It's just after Earthturn, the skies have darkened and the streetlights have come on. There are people on the streets still -- this is the centre of London after all, and the West End still attracts people at night -- but not so many as there used to be. Just visible in the sky, hovering over us all, is the Horologium.
From this angle, sat out a café on Charing Cross Road trying to enjoy an overpriced, bitter coffee, I can see the clock-face that gives the Horologium its name. The entire side of the Horologium is an analogue clock-face, huge roman numerals indicating the hours and two hands that must be over a mile long each pointing to the time. It's eight-fifteen. That's the time that it's always been. The clock-face is faintly luminescent, but as it gets darker it will glow more strongly and become more visible in the air. After midnight, which it will of course not acknowledge, it will slowly get fainter and fainter again until the sun rises. The Horologium is almost invisible in daylight; you have to know where it is in order to see it.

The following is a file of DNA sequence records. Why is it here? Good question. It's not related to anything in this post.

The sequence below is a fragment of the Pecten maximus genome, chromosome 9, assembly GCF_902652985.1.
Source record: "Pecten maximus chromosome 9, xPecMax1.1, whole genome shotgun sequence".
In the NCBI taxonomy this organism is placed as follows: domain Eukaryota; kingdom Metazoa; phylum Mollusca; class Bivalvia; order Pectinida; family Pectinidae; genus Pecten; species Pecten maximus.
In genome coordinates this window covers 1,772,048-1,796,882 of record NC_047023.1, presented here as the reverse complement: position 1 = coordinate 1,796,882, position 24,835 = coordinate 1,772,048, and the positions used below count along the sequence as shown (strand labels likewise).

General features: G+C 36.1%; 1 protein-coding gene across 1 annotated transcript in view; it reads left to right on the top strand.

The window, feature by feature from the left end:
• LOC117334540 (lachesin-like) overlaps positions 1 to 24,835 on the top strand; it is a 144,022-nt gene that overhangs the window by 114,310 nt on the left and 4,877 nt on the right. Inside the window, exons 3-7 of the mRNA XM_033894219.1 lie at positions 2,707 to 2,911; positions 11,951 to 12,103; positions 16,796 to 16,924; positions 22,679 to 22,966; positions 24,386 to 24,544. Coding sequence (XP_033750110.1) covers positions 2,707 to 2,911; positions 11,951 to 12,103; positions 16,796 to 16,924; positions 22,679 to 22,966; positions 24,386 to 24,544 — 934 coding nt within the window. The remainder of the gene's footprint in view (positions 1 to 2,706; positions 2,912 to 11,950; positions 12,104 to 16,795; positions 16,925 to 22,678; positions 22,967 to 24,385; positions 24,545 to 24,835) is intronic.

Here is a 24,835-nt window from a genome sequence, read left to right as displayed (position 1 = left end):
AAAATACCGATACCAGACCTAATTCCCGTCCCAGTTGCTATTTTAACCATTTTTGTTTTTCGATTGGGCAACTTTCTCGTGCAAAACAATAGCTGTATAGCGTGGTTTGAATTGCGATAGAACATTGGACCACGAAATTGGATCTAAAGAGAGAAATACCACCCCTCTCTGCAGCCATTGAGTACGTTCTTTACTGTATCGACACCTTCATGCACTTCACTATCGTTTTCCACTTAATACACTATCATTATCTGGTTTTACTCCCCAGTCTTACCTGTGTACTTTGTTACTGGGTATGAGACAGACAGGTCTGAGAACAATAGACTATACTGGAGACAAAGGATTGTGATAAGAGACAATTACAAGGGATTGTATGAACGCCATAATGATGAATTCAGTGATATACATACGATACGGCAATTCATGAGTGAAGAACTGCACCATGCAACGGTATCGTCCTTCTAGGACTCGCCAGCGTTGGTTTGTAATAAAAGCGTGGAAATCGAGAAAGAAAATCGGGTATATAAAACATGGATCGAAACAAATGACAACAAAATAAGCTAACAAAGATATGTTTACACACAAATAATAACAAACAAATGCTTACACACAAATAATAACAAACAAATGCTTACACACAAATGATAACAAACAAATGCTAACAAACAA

The unchanging time has puzzled many people; the cruel say that the Horologium, whatever it might be, is broken. The fearful opine that it may not yet be started or switched on. For everyone else, it's a clock in the sky that might be a doomsday clock, indicating how close the end of the world is, an apocalypse clock indicating how close humanity is to ending the world. Then there are those who suggest it's just a publicity stunt for Lady Gaga's new single, which led to NME publishing a picture of her stood in front of the Horologium titled "Overdue?"
I sip my coffee and wonder if it would taste any better with a flavoured syrup in it. I doubt it. Nothing's tasted anything other than bitter since I discovered what the Horologium is.
It had another name, a proper name: the Chronostat. It's where time stands still and they do things to your memories. I've never been tortured in my life, but I can remember weeks and weeks of it, I can remember the pain I've never felt, and how much I wanted it to stop. I can't remember leaving the Horologium, but clearly I did because I'm sat here now watching it.
I remember the woman in the Ozwald Boateng suit, sitting across a walnut desk from me, smiling with thin, bloodless lips as she told me that all my memories would be bitter from now on.
I push my coffee away, and get to my feet. I have a man to meet at the British Library who claims he can tell me how to get back to the Horologium.